Life struck me as several cuts above “meh” but never made me jump out of my seat.
* This filmography is not intended to be a comprehensive list of this artist’s work. Instead it reflects the films this person has been involved with that have been reviewed on this site.
A look at "The In-Laws" in light of its Criterion Blu-ray release this month.
Members of the RogerEbert.com film community remember the late Haskell Wexler.
Deborah Kampmeier on "Hounddog"; Today's reductive emotional landscape; Not a reboot, a repackaging; Riding tall on a rebellion frontier; When brown actors play white characters.
Marie writes: Widely regarded as THE quintessential Art House movie, "Last Year at Marienbad" has long since perplexed those who've seen it; resulting in countless Criterion-esque essays speculating as to its meaning whilst knowledge of the film itself, often a measure of one's rank and standing amongst coffee house cinephiles. But the universe has since moved on from artsy farsty French New Wave. It now prefers something braver, bolder, more daring...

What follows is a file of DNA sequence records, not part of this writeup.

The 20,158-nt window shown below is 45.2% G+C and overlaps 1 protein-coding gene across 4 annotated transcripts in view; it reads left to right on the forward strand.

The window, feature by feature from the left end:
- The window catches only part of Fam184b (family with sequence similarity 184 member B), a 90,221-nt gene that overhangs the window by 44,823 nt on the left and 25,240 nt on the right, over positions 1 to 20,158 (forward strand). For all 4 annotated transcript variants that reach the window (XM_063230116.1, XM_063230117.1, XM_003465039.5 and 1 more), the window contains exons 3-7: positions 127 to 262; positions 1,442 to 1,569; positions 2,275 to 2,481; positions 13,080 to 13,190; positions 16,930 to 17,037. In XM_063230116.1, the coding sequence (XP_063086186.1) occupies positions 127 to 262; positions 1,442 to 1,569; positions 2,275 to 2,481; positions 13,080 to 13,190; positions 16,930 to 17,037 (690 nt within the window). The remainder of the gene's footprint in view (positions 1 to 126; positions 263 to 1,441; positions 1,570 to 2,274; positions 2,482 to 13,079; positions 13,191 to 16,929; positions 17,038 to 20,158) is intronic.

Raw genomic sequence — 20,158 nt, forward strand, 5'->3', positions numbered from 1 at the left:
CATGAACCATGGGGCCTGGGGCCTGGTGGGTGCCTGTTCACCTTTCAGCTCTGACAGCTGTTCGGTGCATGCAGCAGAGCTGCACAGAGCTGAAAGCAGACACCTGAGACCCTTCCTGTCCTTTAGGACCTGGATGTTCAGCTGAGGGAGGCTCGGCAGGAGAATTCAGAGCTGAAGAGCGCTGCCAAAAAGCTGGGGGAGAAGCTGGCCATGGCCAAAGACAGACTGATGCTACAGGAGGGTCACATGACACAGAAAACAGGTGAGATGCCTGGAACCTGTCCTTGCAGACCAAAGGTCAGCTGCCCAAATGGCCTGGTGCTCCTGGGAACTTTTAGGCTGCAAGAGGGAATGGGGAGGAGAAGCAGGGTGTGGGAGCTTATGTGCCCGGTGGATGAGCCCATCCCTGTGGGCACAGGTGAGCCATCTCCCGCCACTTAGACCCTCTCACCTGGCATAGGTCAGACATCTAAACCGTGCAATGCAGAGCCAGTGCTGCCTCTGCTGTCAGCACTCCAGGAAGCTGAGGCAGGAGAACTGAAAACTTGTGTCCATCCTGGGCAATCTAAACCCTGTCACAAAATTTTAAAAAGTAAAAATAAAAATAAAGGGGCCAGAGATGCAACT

The 60s were a rough transition for America. Major shifts seemed to be occurring in every fabric of society from civil rights to sexual mores. The worsening course of the Vietnam war fueled distrust in political institutions. Women's rights highlighted a breaking from oppressive traditions. The old seemed to be fading away more radically than ever before.
Like the era it was made in, "Hud" was a key shift. As film critic Emmanuel Levy correctly puts it, it is "a transitional film between the naive films of the early 60s and the more cynical ones later in the decade." Though it plays as a compelling drama of small town life and family tribulation, through its lens of father-son conflict, it also captures the angst in the loss of authority, the gap between of two different generations, and an elegy for the good ole' days.
The Chicago International Film Festival turns 21 in 1985, and as its birthday approaches, these are some memories from its long coming-of-age:
James Wong Howe settled himself into a swivel chair on the stage of the Carnegie Theater, looked around, and asked it they could turn the house lights up. That's Jimmy Howe for you: Before you shoot a scene, you light it first.